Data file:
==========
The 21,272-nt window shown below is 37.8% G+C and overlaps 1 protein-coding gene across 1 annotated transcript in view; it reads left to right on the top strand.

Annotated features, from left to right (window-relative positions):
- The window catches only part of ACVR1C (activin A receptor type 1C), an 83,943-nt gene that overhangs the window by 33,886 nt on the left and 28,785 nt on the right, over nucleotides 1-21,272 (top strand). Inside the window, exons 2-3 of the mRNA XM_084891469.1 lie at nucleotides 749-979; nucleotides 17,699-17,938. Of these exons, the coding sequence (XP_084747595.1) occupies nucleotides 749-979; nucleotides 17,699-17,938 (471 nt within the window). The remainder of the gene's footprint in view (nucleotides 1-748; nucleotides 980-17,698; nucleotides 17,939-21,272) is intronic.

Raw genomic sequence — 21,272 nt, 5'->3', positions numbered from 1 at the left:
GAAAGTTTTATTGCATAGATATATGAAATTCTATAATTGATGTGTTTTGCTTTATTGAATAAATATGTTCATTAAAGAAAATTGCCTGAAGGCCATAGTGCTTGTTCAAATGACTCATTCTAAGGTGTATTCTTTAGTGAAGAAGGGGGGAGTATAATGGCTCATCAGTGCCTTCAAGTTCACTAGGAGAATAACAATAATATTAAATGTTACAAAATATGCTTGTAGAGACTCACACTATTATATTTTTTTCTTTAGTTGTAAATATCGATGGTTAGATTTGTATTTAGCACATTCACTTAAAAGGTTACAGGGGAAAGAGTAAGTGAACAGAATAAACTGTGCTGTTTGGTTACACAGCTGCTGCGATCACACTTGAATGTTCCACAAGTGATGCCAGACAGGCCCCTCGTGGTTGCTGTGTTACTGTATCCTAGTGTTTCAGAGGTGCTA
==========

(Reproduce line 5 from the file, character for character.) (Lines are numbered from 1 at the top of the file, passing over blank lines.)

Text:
GAAAGTTTTATTGCATAGATATATGAAATTCTATAATTGATGTGTTTTGCTTTATTGAATAAATATGTTCATTAAAGAAAATTGCCTGAAGGCCATAGTGCTTGTTCAAATGACTCATTCTAAGGTGTATTCTTTAGTGAAGAAGGGGGGAGTATAATGGCTCATCAGTGCCTTCAAGTTCACTAGGAGAATAACAATAATATTAAATGTTACAAAATATGCTTGTAGAGACTCACACTATTATATTTTTTTCTTTAGTTGTAAATATCGATGGTTAGATTTGTATTTAGCACATTCACTTAAAAGGTTACAGGGGAAAGAGTAAGTGAACAGAATAAACTGTGCTGTTTGGTTACACAGCTGCTGCGATCACACTTGAATGTTCCACAAGTGATGCCAGACAGGCCCCTCGTGGTTGCTGTGTTACTGTATCCTAGTGTTTCAGAGGTGCTA